There's something about punch that transports us back to the days of Dickens, and this warm milk punch dates back even further. Served at The Varnish in Los Angeles, the recipe was adapted from "the oldest extant recipe for milk punch," says general bar manager Max Seaman. Seaman spied the recipe—a 1711 concoction by Mary Rockett—in David Wondrich's book, Punch.
""Punch was the mixed drink of choice in the 18th century, and 17th. People drank so much of it that the sour nature started causing problems. Adding milk was probably an attempt to 'smooth' out the citrus.""
"The story goes," Seaman explained, "Punch was the mixed drink of choice in the 18th century, and 17th. People drank so much of it that the sour nature started causing problems. Adding milk was probably an attempt to 'smooth' out the citrus." Seaman's punch, which appeared on the Varnish menu last winter, is a "significantly modified" version of Rockett's original. "We call for two parts demerara rum and one part cognac rather than all brandy," he said. "We make an oleo-saccharum rather than infusing the liquor with lemon peel; we modify the ratio of sweet and sour and we increase the amount of milk, rather than also adding a lot of water."
The oleo-saccharum is made by muddling lemon peel and superfine sugar, then refrigerating overnight, to allow the sugar to draw out the essential oils in the citrus.The result is a sweet, almost floral syrup that adds a beautiful brightness to the punch.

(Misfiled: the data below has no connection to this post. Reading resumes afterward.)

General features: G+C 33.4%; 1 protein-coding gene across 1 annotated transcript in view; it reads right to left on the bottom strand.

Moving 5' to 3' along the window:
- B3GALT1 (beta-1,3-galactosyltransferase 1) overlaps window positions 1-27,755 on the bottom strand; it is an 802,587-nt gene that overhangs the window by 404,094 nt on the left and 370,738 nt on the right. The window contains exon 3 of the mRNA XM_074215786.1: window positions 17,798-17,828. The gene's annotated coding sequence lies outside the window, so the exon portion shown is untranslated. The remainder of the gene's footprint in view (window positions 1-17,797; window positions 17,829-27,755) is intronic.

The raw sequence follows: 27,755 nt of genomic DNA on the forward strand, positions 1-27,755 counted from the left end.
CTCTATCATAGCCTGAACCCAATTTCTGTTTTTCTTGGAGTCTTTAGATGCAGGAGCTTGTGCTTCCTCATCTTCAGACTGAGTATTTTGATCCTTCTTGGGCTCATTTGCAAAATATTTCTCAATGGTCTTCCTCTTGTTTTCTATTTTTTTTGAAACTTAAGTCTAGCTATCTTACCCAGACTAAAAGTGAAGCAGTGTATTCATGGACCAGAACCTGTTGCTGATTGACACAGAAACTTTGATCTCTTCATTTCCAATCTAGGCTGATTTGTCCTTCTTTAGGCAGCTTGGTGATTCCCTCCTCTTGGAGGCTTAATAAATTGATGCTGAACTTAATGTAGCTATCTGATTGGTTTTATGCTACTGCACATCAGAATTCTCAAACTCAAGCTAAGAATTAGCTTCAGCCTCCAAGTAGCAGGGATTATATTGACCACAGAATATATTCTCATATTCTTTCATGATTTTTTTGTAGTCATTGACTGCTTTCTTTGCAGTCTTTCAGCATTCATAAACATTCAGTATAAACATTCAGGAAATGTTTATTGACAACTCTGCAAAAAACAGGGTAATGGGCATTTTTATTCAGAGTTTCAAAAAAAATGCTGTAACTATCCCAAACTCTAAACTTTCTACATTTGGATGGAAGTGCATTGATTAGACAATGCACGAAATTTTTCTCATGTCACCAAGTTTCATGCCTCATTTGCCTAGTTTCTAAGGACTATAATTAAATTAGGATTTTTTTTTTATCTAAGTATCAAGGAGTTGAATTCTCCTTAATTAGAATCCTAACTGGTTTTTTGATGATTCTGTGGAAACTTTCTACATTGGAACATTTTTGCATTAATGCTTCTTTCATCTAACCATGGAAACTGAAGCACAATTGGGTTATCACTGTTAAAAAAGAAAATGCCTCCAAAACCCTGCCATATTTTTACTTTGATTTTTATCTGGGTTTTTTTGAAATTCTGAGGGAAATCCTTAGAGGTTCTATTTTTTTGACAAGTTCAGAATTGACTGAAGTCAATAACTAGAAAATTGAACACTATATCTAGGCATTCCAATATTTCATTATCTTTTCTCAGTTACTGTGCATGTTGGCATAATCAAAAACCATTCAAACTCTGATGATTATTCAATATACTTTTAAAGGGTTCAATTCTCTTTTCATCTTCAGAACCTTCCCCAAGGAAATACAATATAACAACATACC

Seaman said the hot punch probably helped British quaffers through the long, cold winter nights. The Varnish's version, with its heady cognac, creamy milk and citrusy brightness, helped us cozy up to winter, too. It's a delicious, lighter-tasting alternative to a classic eggnog that doesn't taste as boozy as a hot toddy. Try it with nutmeg or cinnamon grated on top, and you've got a great fireplace companion.
This recipe is a time-consuming one, but the payoff is well worth it. We spent several hours, all told, scalding the milk, juicing lemons, mixing it all together and straining, straining, straining. Seaman recommends straining it through a cheesecloth or a fine mesh strainer, and we found that straining it three times through a chinois got the smoothest results.
A bottle of this also makes a great gift for drink-lovers, or a wonderful party punch to warm up your guests, as they come in out of the cold. Just don't leave it on the stove too long; overzealous heating will boil off the booze. It can also be served at room temperature or even chilled, and tastes just as good each way.